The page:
This task was preceded by a set of practice trials designed to familiarize subjects with the procedure. The brand names employed in the practice trials pertained to product classes other than those used in the experiment. In the experiment, subjects judged 56 different brand names (Session 1). Each subject received a different random order of presentation of the 56 brand names; most subjects completed this task in 15 to 20 minutes. Immediately after completing this task, subjects judged the same 56 brand names, presented in a different random order (Session 2). This task was repeated again in Session 3. Order of presentation of brand names was randomized across subjects and across sessions. Most subjects completed all three sessions in less than 45 minutes.

Purchase Frequency Estimates. Following the response latency task, a paper-and-pencil questionnaire containing purchase frequency scales was administered. Subjects were asked to indicate how frequently or infrequently they purchased each brand during the past year. To ensure that these estimates would be comparable across product classes, they were asked to indicate how frequently they purchased each brand, when they purchased an item from a given product category. An eleven-point scale from "0" (never C 0%) to "10" (always C 100%) was provided for each brand. A key with a verbal label for each of the eleven scale points was provided (adapted from Juster 1966).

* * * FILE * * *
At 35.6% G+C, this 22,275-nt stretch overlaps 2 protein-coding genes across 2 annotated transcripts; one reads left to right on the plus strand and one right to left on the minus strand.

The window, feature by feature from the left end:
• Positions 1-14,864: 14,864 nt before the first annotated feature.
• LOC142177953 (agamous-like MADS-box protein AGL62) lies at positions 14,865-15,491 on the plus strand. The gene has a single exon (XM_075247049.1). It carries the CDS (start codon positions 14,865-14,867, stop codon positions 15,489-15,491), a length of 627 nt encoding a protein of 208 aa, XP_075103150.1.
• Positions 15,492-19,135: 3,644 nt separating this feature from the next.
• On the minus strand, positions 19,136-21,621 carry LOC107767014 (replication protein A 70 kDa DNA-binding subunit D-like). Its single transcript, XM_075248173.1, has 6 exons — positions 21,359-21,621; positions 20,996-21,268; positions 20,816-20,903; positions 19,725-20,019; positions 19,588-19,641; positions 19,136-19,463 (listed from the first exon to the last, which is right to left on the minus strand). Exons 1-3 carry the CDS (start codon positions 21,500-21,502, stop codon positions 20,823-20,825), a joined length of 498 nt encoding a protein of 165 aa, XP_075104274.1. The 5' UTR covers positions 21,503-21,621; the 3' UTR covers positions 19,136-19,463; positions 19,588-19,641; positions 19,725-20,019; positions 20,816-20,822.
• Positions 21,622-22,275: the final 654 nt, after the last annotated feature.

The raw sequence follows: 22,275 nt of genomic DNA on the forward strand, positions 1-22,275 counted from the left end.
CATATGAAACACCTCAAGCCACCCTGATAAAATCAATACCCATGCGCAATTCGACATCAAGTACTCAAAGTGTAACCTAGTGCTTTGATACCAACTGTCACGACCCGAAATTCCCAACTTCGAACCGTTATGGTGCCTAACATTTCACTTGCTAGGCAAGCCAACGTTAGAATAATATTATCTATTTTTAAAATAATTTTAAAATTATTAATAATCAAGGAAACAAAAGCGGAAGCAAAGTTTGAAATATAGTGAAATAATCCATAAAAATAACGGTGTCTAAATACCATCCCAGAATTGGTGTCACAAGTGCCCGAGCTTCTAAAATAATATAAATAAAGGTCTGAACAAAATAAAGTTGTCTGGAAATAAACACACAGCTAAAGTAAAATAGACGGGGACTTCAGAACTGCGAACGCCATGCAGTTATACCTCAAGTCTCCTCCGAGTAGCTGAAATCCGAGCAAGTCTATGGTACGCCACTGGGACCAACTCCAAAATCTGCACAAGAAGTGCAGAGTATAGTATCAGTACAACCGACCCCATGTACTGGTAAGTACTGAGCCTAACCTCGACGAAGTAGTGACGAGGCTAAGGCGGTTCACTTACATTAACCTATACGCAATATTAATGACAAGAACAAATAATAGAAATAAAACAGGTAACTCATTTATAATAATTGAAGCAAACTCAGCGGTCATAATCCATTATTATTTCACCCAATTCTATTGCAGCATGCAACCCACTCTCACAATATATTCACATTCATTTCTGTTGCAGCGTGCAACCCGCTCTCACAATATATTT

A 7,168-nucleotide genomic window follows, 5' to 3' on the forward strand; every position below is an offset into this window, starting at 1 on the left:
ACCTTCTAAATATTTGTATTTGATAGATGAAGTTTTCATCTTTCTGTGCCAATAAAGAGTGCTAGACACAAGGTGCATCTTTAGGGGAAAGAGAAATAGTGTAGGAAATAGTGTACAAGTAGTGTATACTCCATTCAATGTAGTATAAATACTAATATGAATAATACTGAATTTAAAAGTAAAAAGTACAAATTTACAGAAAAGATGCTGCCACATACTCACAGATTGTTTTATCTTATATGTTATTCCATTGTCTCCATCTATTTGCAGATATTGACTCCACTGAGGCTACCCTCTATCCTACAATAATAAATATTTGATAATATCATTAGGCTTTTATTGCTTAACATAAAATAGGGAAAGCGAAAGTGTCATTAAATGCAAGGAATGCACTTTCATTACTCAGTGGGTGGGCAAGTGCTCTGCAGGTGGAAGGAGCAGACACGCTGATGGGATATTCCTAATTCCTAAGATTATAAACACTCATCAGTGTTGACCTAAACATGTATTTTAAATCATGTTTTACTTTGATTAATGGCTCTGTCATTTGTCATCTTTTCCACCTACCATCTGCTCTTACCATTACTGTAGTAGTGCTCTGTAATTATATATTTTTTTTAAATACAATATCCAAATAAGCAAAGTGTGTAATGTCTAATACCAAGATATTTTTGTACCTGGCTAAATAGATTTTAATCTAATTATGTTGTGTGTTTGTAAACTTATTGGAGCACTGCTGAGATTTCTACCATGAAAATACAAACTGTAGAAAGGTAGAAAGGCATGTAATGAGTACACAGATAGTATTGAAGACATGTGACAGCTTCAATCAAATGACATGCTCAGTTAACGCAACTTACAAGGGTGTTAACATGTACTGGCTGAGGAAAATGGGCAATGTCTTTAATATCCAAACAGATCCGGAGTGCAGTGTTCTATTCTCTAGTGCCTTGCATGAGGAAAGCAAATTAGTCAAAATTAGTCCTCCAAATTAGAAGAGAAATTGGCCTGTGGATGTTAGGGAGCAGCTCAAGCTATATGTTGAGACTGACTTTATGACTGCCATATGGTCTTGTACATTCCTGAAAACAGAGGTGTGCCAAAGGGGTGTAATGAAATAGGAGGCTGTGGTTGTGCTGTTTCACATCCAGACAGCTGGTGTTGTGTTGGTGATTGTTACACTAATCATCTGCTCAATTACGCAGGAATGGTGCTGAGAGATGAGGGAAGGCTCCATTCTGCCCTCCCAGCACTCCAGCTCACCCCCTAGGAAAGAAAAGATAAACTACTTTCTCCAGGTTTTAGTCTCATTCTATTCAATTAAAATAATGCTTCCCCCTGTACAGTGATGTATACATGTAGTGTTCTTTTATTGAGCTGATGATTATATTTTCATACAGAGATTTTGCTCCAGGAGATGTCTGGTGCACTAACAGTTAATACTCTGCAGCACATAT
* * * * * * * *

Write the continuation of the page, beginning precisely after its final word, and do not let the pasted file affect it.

On the basis of these purchase frequency estimates, brands to which subjects were loyal versus nonloyal were identified. Specifically, for each subject and for each product class, the brand with the highest purchase frequency rating was assigned to the loyal category (provided that the rating was equal to or greater than the scale mid-point). Brands that were never purchased (i.e., brands that received a purchase frequency rating of 0) and brands that were rarely purchased (i.e., brands that received a purchase frequency rating of 1) were assigned to the nonloyal category. A one-way analysis of variance performed on these ratings indicated that purchase frequency ratings were greater in loyal than in nonloyal conditions (Ms=7.92 vs. 0.79), F(1, 60)=2194.06, p<.0001. Hence, the procedure used to assign brands to loyal versus nonloyal conditions was very effective.


Evaluation latencies (measured in centiseconds, reported in milliseconds) as a function of brand loyalty and repeated measurement are presented in Table 1. An analysis of variance performed on evaluation latencies yielded significant main effects for Loyalty, F(1, 30)=32.50, p< .001, and for Exposure level, F(2, 60)=16.72, p<.001. Loyal consumers possess more accessible attitudes than nonloyal consumers. Attitude accessibility also increases with repeated measurement. Most importantly, these effects were qualified by a significant Loyalty X Exposure level interaction, F(2, 60)=88.08, p<.001.